4-H Volunteers and the Volunteer State

In Tennessee, nearly 3,000 adults volunteer their time with 4-H. Volunteers are critical to the state’s largest youth organization, helping to deliver programs, guidance, and encouragement.

The flip side of the clover-- someone in 4-H in their youth who now gives their time to the organization as an adult.

According to David McDaniel, “It’s a family thing. You help out the kids and you keep them on the right track as far as 4-H.”

McDaniel of Knoxville has a half-century of 4-H horse-in, riding, and showing these beautiful animals as a boy, and now passing that knowledge to a younger generation. Here he volunteers at the recent Clover Classic Show in Harriman.

“Of course, everybody wants to win, and I want them to win but everybody can’t win first place. To me, I’m the one that’s out there when they have a bad day. I’m grandpa they lean on.”

Mr. McDaniel is 1 of 2,800 statewide Tennessee volunteers for 4-H.

UT Extension employees served as 4-H agents in every county, but they rely on volunteers to deliver many programs-- and adults working with youth is critical to the organization’s effectiveness.

“They have a passion for youth that sometimes is-- when we capture that passion, it really does push the program forward,” Tennessee 4-H’s Daniel Sarver explains. “They bring an excitement.”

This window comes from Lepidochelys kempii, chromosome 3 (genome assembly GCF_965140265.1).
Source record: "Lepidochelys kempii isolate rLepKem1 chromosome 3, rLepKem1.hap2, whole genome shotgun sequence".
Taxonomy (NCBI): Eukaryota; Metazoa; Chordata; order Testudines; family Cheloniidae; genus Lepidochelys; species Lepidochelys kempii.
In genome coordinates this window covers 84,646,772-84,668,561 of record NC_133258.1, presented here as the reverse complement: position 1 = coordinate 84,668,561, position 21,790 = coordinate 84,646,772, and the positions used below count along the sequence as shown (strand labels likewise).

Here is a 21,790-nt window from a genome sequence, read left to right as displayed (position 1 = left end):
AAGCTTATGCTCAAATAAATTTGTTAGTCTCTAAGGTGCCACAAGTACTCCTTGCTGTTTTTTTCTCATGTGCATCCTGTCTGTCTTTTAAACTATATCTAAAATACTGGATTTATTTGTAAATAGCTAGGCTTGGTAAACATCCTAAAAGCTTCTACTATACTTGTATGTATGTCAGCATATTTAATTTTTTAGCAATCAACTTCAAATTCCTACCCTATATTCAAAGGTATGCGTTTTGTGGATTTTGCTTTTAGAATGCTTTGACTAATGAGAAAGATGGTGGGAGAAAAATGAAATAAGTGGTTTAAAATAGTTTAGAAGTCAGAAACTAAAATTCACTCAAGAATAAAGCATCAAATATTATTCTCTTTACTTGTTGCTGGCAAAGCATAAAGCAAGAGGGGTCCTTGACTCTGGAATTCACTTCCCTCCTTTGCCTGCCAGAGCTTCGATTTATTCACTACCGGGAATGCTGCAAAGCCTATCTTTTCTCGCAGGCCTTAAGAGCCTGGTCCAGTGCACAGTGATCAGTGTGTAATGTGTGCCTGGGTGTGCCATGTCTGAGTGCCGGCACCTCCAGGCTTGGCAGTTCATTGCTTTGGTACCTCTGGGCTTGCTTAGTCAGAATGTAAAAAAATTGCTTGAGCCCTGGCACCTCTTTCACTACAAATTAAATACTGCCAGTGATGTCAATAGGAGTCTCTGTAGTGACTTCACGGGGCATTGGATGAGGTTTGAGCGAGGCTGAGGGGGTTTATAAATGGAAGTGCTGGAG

Two key benefits of volunteerism. First, just the work these volunteers do, their contribution, and expertise, and the young 4-Hers witness a volunteer in action. They learn how important it is to donate your time and hopefully, that encourages the kids to become volunteers themselves someday.

That was the case for Matthew Hibdon, who grew up in 4-H in Warren County and now works for MTSU.

He now volunteers for 4-H judging and consumer decision-making events, especially working with high school and college students.

“The essential nature of volunteerism was instilled in me as a 4-Her, and so now I get to be a part of the state and national level to helping youth have similar experiences to what I had,” Hibdon states. “Making sure that when they’re at a competition, always make sure they know they can relax and breathe, try to take the pressure off because I’ve been in their shoes-- not too long ago.”

It is sometimes said that 4-H is an investment in future leaders, and we could add future volunteers to that notion.

Now a current generation of volunteers are hard at work and their willingness to give is welcomed and appreciated.